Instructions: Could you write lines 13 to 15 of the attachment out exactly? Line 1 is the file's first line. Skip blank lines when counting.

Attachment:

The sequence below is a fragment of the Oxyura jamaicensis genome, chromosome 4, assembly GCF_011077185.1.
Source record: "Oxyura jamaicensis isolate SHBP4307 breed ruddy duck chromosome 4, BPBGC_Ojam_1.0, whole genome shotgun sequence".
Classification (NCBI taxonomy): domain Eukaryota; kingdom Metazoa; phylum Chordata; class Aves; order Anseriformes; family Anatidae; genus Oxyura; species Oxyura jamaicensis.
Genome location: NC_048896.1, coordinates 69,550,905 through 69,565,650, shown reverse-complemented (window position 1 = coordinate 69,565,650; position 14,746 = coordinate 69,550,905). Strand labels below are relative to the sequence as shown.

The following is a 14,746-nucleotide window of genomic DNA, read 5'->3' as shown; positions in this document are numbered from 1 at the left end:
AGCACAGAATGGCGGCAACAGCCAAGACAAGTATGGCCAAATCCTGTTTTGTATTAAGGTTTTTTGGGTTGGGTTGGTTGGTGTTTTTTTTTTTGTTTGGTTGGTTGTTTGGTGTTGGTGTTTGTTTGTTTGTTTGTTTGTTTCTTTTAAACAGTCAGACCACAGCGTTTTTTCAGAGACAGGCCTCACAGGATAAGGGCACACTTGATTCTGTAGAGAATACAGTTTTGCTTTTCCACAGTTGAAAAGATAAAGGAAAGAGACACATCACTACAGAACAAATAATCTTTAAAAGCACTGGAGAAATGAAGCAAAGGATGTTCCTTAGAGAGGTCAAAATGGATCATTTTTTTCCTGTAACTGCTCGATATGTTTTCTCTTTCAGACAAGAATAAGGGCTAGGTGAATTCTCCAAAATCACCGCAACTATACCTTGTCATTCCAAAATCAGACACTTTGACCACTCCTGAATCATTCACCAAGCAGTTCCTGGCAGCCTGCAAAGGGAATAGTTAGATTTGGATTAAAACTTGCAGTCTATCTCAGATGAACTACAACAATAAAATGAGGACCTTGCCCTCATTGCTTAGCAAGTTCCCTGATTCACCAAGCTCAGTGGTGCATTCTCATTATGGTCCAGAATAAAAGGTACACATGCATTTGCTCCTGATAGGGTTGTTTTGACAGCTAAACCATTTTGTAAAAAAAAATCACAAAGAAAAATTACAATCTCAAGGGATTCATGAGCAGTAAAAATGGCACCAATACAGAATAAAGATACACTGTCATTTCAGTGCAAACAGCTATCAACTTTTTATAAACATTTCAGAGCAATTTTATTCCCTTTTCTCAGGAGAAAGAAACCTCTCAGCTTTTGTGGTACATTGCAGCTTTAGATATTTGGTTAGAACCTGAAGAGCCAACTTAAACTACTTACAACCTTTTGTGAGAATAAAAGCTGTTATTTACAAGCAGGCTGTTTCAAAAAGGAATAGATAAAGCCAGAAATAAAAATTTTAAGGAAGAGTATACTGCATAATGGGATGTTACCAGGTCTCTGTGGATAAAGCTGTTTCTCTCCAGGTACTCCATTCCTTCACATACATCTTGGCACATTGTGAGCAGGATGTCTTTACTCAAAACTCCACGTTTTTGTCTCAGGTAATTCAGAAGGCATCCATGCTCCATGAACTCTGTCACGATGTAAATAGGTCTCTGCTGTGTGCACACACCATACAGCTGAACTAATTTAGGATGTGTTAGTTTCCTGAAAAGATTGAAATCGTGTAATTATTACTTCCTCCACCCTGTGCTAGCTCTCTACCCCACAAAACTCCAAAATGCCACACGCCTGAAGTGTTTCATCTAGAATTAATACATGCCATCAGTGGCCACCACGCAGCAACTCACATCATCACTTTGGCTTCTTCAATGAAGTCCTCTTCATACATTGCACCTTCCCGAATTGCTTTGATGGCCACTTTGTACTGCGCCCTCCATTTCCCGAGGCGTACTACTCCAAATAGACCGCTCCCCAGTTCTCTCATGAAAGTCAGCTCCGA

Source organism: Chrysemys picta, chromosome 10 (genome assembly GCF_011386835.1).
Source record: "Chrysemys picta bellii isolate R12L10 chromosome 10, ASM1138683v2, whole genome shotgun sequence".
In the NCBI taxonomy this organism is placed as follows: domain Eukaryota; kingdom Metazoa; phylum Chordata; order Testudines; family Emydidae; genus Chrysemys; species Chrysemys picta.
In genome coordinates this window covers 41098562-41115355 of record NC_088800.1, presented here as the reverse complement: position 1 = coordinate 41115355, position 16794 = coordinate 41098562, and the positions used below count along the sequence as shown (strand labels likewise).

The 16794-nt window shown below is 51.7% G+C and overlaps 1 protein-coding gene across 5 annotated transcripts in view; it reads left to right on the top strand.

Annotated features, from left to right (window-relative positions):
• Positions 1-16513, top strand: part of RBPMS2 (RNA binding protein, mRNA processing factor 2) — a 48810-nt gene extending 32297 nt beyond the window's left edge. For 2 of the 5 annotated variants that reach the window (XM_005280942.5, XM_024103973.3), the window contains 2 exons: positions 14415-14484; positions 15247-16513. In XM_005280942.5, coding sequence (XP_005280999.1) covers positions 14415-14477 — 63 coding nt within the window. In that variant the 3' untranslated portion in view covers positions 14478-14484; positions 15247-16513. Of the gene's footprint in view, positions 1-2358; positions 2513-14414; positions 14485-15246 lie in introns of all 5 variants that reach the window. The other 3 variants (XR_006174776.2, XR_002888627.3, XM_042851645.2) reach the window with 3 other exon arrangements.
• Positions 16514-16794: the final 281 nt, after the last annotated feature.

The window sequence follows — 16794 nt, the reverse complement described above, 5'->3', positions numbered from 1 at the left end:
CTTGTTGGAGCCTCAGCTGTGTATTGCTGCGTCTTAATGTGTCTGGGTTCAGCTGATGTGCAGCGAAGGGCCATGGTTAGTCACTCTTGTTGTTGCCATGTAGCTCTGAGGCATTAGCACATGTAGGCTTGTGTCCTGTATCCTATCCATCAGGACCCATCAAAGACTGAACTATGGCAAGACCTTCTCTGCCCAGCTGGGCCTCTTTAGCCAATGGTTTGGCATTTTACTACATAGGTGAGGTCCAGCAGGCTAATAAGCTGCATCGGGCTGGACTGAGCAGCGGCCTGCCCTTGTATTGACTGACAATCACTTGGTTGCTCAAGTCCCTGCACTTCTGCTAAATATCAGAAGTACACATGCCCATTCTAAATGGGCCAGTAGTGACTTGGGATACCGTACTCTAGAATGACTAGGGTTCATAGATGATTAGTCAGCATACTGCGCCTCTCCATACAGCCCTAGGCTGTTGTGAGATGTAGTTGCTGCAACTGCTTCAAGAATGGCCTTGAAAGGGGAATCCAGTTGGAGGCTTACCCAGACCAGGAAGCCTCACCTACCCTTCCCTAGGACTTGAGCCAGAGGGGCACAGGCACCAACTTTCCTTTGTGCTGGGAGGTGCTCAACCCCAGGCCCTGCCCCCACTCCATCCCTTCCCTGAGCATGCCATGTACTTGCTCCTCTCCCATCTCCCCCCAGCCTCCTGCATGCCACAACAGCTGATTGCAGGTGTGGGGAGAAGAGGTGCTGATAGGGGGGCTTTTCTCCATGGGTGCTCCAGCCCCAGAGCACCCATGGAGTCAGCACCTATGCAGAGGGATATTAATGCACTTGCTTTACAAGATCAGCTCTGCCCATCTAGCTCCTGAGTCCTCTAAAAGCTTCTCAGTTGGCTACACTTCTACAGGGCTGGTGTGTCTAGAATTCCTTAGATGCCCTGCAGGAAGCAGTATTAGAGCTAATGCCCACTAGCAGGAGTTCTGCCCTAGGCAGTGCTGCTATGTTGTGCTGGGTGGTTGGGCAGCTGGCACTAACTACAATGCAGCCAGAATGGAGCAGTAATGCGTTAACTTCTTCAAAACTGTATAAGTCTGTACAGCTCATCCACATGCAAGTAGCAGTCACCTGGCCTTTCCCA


• Positions 1-16513, top strand: part of RBPMS2 (RNA binding protein, mRNA processing factor 2) — a 48810-nt gene extending 32297 nt beyond the window's left edge. For 2 of the 5 annotated variants that reach the window (XM_005280942.5, XM_024103973.3), the window contains 2 exons: positions 14415-14484; positions 15247-16513. In XM_005280942.5, coding sequence (XP_005280999.1) covers positions 14415-14477 — 63 coding nt within the window. In that variant the 3' untranslated portion in view covers positions 14478-14484; positions 15247-16513. Of the gene's footprint in view, positions 1-2358; positions 2513-14414; positions 14485-15246 lie in introns of all 5 variants that reach the window. The other 3 variants (XR_006174776.2, XR_002888627.3, XM_042851645.2) reach the window with 3 other exon arrangements.
• Positions 16514-16794: the final 281 nt, after the last annotated feature.

The window sequence follows — 16794 nt, the reverse complement described above, 5'->3', positions numbered from 1 at the left end: